“It is very important to support the communities that have helped me along the way,” VanWinkle said. “The scholarship from GVP allowed me to attend college and focus on gaining new knowledge while seeing different operations and strategies of operation. These scholarship programs are vital and sometimes underappreciated. I was extremely fortunate to receive several scholarships from the community and I am extremely thankful for the organizations that make them available.”
San Miguel Power Association is another cooperative to have remarkable scholarship recipients who encompass the overall goal of the program while expressing individuality and leadership in new ways.
Former recipient Elizabeth “Beth” Williams was awarded the 2018 SMPA Ouray High School scholarship. Following the recognition, Williams attended a summer internship at the Rodham Institute and George Washington School of Medicine, where she worked with underprivileged patients and assisted the doctors as a Spanish translator. Her internship was designed to focus on health care and social change.
During her six-week program, Williams also gained a unique perspective about the health care system. This opportunity broadened her horizons and opened the possibility to study in other parts of the country.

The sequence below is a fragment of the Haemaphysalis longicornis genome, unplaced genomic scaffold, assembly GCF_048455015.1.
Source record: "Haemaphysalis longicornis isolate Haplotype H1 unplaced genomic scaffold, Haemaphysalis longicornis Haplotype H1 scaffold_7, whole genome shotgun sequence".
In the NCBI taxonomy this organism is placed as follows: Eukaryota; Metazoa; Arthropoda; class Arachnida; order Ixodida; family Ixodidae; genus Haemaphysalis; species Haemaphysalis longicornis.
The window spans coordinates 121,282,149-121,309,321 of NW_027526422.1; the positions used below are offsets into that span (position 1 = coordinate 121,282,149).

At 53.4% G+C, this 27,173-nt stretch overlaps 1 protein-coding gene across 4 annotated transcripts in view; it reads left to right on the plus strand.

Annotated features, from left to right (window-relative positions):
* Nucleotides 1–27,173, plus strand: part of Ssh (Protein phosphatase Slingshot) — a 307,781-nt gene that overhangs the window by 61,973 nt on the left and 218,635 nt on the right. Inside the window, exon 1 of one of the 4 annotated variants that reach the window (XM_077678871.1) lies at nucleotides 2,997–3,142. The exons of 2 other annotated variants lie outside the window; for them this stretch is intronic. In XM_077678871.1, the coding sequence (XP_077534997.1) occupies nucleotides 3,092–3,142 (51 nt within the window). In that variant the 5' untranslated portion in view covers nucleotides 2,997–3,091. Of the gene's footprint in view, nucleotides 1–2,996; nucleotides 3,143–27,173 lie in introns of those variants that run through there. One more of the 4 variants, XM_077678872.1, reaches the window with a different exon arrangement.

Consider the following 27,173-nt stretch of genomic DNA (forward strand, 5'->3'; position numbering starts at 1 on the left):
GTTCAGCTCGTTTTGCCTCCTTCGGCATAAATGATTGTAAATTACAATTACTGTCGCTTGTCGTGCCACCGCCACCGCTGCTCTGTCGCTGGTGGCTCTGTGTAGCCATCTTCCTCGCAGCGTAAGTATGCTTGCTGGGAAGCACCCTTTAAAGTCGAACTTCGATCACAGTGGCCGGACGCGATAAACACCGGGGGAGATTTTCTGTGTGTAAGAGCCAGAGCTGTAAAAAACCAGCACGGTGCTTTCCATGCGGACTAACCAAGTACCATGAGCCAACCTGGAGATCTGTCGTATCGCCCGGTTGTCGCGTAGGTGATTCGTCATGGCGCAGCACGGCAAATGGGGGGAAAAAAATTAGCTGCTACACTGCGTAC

Alex Shelley, SMPA’s communications executive, also reflected on a scholarship recipient from last year: Kyra Maxfield. Maxfield received the 2020 Silverton High School vocational scholarship for her strong drive to work in the veterinary field. SMPA’s scholarship helped place her in a college that could advance her goals and provide the support she needed on an individual basis.
“Our youth engagement programs are very important to us,” Shelley said. “These young people are future members, and their goals and attitudes give us a glimpse at what the future of our business and industry will hold. Plus, their enthusiasm is catchy!”
Scholarships are an important way that Colorado’s electric cooperatives support the community.
Another significant way co-ops strengthen and build up young people is through educational programs.
Support for the Washington D.C. Youth Tour, Cooperative Youth Leadership Camp, the Colorado State Fair Junior Livestock Sale, local county fairs and safety programs are other ways that co-ops educate and provide opportunities for students. Unfortunately, gathering and travel restrictions due to COVID-19 postponed some of these beneficial programs, but CREA and its electric cooperatives are hopeful to resume all of them by 2022.
The future of Colorado’s communities shines through in its youth and it is crucial that tools and resources for higher education are provided to students. By working together as one unified voice, CREA’s member co-ops are committed to enhancing and advancing the interests of their consumer-members, including the youngest members the co-ops serve. One day these young people will become the co-ops’ greatest assets and their strongest leaders.
For more information on Youth Tour, camp and other youth programs, visit crea.coop.
*Statistics based on a survey sent out to all 22 Colorado electric cooperatives; 19 out of 22 participated in the survey and are represented in the data listed.
Sarah Smith is a freelance writer with a fondness for Colorado’s electric co-ops and the rural areas they serve.